A developer’s controversial plan to build a Home Depot above a railyard on the border of Sunset Park and Bay Ridge has been abandoned until the economy rebounds.
Developer Andrew Kohen told The Brooklyn Paper this week that he can’t move forward with his 11-story building — which includes the 100,000-square-foot superstore, 216 apartments and office space — until the market recovers.
“We are waiting and hoping for the economic environment to improve,” said Kohen, whose project initially faced opposition from Community Board 10 because of its size.
In the end, though, the board last July approved Kohen’s plan for the corner of 62nd Street and Eighth Avenue.
But then, the economy slowed.
Kohen’s development joins a number of higher-profile projects that have stalled in the aftermath of the sub-prime mortgage crisis.
Bruce Ratner has struggled to save his ailing Atlantic Yards project near Downtown Brooklyn. The cost of the basketball arena has more than doubled to $950 million, an anchor tenant has not come forward for the iconic Miss Brooklyn tower, and the developer now says only one of his original 16 skyscrapers remains in the once $4-billion plan.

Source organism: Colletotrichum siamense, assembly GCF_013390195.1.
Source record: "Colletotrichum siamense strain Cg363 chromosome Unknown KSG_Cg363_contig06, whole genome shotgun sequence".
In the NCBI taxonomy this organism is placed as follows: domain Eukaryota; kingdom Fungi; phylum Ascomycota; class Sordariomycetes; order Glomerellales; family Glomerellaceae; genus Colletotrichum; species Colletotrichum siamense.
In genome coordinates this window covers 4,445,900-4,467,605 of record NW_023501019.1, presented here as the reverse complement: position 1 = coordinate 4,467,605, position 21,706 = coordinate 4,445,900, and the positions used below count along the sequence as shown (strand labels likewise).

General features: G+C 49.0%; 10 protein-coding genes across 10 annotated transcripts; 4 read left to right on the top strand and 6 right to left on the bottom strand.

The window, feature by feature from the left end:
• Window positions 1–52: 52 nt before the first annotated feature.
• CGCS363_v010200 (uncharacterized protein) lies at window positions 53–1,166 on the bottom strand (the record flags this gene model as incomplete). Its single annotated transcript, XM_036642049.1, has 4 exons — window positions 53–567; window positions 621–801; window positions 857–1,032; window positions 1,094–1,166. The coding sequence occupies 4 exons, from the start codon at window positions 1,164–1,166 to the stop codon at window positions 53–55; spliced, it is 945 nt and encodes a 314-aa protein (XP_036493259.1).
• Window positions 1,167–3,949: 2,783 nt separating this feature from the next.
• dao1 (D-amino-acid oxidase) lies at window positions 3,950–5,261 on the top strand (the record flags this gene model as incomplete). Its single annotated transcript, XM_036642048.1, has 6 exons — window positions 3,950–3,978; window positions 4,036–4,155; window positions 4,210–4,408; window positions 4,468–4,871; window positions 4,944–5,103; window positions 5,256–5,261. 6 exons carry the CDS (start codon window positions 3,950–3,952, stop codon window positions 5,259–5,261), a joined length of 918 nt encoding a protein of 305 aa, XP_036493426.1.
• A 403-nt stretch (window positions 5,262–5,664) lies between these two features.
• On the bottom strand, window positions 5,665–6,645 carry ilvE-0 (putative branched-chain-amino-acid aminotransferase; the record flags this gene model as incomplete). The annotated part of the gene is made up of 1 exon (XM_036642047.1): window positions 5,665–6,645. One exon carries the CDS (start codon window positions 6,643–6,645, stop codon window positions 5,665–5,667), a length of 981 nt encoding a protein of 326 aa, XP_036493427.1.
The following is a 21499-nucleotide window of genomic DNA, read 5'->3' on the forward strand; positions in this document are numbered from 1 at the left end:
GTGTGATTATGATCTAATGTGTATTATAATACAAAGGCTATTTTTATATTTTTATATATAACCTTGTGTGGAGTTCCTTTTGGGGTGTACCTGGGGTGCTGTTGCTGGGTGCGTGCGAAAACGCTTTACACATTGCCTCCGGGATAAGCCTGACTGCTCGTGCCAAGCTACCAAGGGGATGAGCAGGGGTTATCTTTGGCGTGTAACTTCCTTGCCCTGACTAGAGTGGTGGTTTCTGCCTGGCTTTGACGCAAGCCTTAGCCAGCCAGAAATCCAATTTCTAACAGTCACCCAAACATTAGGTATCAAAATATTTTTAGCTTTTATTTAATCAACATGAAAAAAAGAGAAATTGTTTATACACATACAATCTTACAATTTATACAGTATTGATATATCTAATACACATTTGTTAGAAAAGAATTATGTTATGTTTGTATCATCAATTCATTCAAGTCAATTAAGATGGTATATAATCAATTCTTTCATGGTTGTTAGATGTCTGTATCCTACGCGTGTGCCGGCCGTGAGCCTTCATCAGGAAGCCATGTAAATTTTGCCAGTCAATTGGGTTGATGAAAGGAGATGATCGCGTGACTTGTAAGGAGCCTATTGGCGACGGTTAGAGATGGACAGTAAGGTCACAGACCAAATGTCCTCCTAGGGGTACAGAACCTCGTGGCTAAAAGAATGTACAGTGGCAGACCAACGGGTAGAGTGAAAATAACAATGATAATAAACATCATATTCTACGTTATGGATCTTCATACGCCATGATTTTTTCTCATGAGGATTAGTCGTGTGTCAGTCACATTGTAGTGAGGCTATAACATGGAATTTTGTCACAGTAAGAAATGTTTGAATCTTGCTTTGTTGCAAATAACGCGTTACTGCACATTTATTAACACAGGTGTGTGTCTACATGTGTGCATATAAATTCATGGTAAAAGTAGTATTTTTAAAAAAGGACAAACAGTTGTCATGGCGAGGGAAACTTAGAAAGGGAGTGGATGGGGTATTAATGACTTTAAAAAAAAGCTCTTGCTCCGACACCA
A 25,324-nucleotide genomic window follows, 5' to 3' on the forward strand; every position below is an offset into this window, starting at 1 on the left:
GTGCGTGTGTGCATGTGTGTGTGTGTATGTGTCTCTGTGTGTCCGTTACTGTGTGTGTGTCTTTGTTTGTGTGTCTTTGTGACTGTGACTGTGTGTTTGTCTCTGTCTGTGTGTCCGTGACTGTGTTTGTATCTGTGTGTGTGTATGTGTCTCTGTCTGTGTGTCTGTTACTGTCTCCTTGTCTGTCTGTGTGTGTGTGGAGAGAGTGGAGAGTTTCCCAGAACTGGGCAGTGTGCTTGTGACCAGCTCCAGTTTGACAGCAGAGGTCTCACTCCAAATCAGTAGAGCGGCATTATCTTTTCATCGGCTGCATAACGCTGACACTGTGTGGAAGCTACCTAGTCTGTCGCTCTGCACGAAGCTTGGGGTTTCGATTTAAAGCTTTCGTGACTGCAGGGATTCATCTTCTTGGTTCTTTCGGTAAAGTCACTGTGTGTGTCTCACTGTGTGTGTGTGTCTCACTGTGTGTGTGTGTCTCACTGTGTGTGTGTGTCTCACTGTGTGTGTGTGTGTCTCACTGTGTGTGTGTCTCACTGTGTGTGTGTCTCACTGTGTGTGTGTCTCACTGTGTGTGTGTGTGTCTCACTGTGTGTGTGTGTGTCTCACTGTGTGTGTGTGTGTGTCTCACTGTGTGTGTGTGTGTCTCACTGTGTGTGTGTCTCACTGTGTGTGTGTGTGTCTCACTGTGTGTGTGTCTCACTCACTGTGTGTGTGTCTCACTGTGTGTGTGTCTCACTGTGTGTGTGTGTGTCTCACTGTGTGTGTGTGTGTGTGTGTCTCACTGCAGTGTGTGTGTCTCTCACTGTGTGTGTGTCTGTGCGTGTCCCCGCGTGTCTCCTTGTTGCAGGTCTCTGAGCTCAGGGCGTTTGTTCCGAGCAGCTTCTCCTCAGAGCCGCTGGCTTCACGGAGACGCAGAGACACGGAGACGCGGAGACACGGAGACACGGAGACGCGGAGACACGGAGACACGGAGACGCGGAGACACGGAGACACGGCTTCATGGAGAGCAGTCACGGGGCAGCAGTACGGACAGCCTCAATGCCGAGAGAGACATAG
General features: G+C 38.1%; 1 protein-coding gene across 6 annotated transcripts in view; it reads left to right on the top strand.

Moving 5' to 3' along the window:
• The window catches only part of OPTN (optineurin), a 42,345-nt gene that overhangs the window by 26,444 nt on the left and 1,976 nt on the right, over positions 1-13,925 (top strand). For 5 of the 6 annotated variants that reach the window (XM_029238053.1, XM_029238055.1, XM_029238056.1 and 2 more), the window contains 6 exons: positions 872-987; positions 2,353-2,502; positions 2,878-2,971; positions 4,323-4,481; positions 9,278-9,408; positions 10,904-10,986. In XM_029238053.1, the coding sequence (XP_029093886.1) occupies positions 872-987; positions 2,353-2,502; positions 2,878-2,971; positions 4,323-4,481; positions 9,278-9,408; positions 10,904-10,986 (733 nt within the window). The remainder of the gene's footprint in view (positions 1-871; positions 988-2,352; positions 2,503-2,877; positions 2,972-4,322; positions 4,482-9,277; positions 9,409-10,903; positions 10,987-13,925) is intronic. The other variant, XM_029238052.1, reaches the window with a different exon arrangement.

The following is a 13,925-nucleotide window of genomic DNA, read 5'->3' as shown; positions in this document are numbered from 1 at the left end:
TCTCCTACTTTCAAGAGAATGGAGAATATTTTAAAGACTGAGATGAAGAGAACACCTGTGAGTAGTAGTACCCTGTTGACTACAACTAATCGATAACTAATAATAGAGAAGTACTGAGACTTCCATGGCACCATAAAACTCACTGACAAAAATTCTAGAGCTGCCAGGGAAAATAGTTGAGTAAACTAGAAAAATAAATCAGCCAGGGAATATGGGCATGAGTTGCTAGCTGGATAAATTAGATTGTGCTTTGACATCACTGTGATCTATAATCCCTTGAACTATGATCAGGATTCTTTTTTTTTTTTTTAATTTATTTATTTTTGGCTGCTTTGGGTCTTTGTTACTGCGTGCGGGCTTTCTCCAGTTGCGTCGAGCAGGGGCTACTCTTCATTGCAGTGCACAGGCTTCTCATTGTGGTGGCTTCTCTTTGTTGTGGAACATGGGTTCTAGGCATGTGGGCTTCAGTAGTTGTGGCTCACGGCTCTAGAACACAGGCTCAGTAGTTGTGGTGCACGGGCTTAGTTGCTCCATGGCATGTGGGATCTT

And this week, developer and mayoral candidate John Catsimatidis announced that he had eliminated affordable units in his 660-unit project on Myrtle Avenue in Fort Greene because of the credit crisis.
Nonetheless, Kohen is confident that the market will recover and he will build the Home Depot.
“I’m an optimistic person,” he said. “I always see the glass as half full.”
©2008 Community News Group
By submitting this comment, you agree to the following terms:
You agree that you, and not BrooklynPaper.com or its affiliates, are fully responsible for the content that you post. You agree not to post any abusive, obscene, vulgar, slanderous, hateful, threatening or sexually-oriented material or any material that may violate applicable law; doing so may lead to the removal of your post and to your being permanently banned from posting to the site. You grant to BrooklynPaper.com the royalty-free, irrevocable, perpetual and fully sublicensable license to use, reproduce, modify, adapt, publish, translate, create derivative works from, distribute, perform and display such content in whole or in part world-wide and to incorporate it in other works in any form, media or technology now known or later developed.